Study Shows 75% Maui Wildfire Surveyees Have Respiratory Issues

Researchers from the University of Hawaii found that more than half of the people surveyed showed signs of reduced lung function, and as many as 74% may have difficulty breathing and poor respiratory health in general as a result of the terrible wildfires that hit Maui last year.

The data, collected from 679 individuals in both February and January, is part of a study that researchers are hoping to follow wildfire survivors for at least ten years. Their long-term goal is to recruit 2,000 participants in their research, which will provide them with a picture of the approximately 10,000 persons impacted by the fires.

According to Dr. Alika Maunakea of John A. Burns School of Medicine, those who reported being exposed to the wildfire more often had a greater number of symptoms.

Many research participants hadn’t visited a doctor. Some couldn’t because clinics burned down, or they prioritized homes, work, and food following the crisis. Maunakea advised wildfire victims to be examined as future difficulties may arise.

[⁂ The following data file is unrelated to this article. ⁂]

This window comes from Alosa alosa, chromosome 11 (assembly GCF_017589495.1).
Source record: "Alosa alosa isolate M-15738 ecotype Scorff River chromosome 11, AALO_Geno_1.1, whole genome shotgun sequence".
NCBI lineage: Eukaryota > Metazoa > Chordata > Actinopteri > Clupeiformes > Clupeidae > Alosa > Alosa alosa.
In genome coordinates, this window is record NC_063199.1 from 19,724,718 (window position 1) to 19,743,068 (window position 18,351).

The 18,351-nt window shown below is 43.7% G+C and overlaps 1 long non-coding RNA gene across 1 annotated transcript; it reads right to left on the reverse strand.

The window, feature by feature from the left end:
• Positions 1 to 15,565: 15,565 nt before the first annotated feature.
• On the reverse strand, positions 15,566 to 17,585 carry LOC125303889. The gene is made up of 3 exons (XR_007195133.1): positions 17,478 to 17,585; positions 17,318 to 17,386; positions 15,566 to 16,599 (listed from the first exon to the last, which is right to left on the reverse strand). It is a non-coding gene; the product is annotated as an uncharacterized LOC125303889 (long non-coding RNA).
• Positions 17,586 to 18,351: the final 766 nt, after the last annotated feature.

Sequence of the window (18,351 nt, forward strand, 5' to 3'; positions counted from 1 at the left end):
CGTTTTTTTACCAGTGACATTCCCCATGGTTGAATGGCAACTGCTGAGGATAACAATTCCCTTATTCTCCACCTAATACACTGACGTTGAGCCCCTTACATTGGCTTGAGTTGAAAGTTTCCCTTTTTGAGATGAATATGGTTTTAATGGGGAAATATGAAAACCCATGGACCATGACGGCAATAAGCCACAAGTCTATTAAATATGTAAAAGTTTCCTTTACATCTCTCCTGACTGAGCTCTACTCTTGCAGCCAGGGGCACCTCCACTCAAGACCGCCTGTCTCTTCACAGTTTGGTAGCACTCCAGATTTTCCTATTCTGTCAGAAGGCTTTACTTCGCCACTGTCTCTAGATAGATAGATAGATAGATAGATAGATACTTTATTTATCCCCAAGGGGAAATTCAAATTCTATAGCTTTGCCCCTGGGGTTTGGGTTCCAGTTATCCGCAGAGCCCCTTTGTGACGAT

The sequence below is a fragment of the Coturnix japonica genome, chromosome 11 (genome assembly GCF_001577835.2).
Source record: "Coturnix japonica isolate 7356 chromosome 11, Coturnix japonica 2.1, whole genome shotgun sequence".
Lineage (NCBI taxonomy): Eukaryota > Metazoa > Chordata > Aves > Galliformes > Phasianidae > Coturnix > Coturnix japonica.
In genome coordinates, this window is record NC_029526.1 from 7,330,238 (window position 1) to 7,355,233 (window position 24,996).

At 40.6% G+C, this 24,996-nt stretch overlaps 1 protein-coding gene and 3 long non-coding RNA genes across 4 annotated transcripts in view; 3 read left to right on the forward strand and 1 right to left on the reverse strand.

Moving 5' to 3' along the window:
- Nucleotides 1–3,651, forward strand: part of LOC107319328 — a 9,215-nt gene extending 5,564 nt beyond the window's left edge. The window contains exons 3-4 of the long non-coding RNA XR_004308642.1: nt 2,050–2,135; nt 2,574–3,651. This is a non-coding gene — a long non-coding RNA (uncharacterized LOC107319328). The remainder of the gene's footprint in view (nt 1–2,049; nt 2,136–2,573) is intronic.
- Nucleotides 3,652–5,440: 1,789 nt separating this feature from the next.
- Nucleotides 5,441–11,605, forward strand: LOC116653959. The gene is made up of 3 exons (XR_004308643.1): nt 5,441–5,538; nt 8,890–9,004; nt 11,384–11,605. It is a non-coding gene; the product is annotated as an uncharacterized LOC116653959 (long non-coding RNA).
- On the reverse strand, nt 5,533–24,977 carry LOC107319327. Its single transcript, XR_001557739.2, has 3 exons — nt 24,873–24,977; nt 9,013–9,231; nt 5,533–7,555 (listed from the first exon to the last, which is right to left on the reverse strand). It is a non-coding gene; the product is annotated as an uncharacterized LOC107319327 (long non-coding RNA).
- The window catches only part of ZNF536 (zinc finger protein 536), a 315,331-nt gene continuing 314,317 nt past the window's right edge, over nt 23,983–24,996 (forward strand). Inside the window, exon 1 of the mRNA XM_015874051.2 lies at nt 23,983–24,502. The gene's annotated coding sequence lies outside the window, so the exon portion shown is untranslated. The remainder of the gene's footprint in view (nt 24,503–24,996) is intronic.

Two-thirds of survey participants resided in Lahaina during the fires. Nearly half of those taking part experienced daily or weekly exposure to smoke, ash, or debris.

Smoke particles may penetrate the lungs. Fine particles may irritate the lungs and cause shortness of breath. It may aggravate heart disease and asthma.

The worst U.S. wildfire in almost a century killed 101 people on Aug. 8. The fire damaged thousands of structures, displaced 12,000 people, and devastated Maui.

Plant root stabilization may no longer work after a wildfire, depending on the damage. In such instances, erosion may damage land and water supplies. Unstable soil may result in mudslides, floods, and land degradation.

Researchers want to prevent a recurrence of the increased cancer and mortality rates that survivors of the September 11, 2001 attacks endured two decades after the fact, according to Maunakea.

An unaffiliated medical expert from Oregon Science & Health University who specializes in pulmonary and critical care, Dr. Gopal Allada, said that it would have been ideal if the study subjects had completed comparable lung function testing prior to the fire. However, it was impossible.

Over time, he expects that the researchers will be able to get financing to sustain their studies.